By David Frankel, Managing Partner
“We learned a lot.”
When said to investors, this phrase is almost always a euphemism for “We’ve spent nearly all of our capital, don’t have traditional traction, but need more money.” Those four words will chill a VC’s soul — here’s what you should say if you’re running out of cash/time.
Sure, you might have flailed around in the process of finding a route to market, but now you’ve identified a specific person willing to pay. Not a category, not a company, but the individual that will write you a check.
You’ve lost the luxury of experimenting, growing slowly, you need to present a clear vision for the product that will turn your company around. You need to talk in terms of nouns and verbs, not adverbs or adjectives.
Cut whatever is not actively keeping your company alive. You’re not making investments for a year from now, you’re fighting to make it to the next quarter. Anyone or anything that’s not helping you close that key deal needs to go. Immediately.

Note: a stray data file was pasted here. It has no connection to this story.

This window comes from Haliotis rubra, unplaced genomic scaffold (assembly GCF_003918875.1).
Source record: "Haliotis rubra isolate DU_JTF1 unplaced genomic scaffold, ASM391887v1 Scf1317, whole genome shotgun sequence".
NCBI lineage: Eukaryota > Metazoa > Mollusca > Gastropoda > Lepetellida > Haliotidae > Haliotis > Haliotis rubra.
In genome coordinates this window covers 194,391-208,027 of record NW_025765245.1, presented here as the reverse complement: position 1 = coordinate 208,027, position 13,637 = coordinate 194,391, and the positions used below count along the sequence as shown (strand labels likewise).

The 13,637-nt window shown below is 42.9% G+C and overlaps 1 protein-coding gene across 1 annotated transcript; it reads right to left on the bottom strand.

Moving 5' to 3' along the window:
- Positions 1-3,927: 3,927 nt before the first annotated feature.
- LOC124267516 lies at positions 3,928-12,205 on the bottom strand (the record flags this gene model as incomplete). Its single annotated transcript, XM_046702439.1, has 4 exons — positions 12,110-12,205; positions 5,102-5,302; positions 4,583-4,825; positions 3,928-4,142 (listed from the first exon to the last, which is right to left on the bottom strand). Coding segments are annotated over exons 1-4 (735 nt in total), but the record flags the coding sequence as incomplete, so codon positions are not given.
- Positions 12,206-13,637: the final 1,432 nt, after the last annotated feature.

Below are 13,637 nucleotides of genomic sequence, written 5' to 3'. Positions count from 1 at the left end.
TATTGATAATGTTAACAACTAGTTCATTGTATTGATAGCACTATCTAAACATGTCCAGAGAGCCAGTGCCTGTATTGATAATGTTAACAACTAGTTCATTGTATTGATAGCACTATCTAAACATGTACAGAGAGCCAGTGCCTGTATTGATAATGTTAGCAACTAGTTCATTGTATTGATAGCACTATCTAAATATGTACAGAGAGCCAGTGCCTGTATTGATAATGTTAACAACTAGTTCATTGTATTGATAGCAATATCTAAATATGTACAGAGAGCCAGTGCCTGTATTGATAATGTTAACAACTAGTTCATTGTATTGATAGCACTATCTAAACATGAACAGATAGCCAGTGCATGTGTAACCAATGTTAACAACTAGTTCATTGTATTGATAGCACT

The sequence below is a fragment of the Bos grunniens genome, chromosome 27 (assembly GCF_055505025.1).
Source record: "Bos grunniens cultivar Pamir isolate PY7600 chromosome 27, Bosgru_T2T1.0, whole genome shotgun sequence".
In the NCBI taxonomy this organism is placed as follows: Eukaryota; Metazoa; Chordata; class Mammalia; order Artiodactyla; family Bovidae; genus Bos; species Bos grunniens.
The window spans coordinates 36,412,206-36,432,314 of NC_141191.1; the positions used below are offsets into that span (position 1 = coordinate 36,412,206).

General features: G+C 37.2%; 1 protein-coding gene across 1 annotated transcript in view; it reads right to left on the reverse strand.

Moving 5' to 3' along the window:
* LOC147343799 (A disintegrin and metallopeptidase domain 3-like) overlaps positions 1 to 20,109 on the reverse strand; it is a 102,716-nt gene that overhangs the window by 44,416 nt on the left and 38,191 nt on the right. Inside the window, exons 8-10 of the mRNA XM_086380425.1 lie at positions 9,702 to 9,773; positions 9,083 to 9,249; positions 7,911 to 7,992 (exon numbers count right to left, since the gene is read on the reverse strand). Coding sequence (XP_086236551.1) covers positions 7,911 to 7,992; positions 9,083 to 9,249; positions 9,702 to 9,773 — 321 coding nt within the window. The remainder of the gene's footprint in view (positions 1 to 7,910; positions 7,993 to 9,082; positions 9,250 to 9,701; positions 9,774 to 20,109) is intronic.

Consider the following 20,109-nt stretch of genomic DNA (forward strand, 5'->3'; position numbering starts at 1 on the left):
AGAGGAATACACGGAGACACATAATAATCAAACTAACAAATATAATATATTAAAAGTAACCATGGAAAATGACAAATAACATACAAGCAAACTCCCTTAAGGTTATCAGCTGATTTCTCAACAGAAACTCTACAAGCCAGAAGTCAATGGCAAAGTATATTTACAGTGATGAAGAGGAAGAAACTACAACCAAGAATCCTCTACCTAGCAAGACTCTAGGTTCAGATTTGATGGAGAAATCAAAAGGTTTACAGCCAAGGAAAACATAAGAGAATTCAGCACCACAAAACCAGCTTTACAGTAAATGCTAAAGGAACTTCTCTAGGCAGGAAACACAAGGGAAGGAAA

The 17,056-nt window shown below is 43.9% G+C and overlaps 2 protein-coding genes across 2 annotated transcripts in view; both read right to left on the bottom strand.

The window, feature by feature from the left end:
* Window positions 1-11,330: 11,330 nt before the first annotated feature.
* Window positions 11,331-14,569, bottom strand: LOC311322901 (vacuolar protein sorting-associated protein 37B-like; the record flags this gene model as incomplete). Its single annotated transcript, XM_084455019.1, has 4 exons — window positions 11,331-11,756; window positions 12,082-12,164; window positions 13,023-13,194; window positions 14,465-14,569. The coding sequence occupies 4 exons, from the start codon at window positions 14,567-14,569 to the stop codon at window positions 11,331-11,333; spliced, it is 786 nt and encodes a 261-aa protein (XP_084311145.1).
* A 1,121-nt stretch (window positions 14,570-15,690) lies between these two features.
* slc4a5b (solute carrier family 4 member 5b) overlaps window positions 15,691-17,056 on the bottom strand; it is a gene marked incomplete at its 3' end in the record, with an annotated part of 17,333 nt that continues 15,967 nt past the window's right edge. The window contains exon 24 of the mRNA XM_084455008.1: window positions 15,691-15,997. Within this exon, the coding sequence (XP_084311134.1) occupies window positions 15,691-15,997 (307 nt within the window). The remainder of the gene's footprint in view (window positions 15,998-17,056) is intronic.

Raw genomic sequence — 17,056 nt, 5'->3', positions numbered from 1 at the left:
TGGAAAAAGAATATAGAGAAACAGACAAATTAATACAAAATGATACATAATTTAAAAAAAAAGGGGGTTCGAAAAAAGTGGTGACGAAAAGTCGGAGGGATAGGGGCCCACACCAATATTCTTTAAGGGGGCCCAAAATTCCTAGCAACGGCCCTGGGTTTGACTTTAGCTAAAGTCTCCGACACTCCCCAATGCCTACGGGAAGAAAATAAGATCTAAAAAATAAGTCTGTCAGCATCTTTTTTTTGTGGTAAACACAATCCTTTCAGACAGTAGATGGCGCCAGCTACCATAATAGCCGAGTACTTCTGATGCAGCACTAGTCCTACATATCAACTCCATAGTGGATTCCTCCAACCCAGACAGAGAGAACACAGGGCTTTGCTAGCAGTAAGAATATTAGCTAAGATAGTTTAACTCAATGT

You should be able to hit your next milestone with a relatively small follow-on from your existing investor base. The sunk-cost fallacy is actually your friend here.
This is not the time to get ambitious with valuation. While it would be nice to get credit for the legitimate learnings you’ve gained, now is not the time to push. Remove friction from your investor’s mind.
The earlier you realize you’re in trouble, the better your chances of convincing investors to fund a turnaround. No one wants to fund a startup in its death throes.
Arm your investor with a set of inspiring talking points that lend credibility to your plan. You want to inspire confidence, with your VC and their partners.
I promise you won’t be the first founder to go back to their investors with hat in hand. However, how you handle the process will determine whether you’ll be written off or reinvested in. Understanding the dynamics at play now is half the battle.